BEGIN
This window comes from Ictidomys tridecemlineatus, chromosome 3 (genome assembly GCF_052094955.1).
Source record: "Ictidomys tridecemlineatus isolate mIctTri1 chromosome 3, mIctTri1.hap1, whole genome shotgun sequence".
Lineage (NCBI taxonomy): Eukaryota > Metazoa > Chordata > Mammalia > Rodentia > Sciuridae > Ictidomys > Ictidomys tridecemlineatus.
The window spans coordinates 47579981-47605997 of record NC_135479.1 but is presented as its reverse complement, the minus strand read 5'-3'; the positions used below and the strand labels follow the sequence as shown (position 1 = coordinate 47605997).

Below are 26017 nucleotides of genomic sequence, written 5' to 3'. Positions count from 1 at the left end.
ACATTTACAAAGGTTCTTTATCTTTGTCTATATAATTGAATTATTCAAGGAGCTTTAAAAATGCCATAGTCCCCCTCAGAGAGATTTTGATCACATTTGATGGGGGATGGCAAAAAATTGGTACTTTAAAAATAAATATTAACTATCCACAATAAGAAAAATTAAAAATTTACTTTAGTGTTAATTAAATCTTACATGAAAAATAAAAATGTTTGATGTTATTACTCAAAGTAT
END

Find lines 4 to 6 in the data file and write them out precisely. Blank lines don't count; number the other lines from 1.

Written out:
The window spans coordinates 47579981-47605997 of record NC_135479.1 but is presented as its reverse complement, the minus strand read 5'-3'; the positions used below and the strand labels follow the sequence as shown (position 1 = coordinate 47605997).

Below are 26017 nucleotides of genomic sequence, written 5' to 3'. Positions count from 1 at the left end.
ACATTTACAAAGGTTCTTTATCTTTGTCTATATAATTGAATTATTCAAGGAGCTTTAAAAATGCCATAGTCCCCCTCAGAGAGATTTTGATCACATTTGATGGGGGATGGCAAAAAATTGGTACTTTAAAAATAAATATTAACTATCCACAATAAGAAAAATTAAAAATTTACTTTAGTGTTAATTAAATCTTACATGAAAAATAAAAATGTTTGATGTTATTACTCAAAGTAT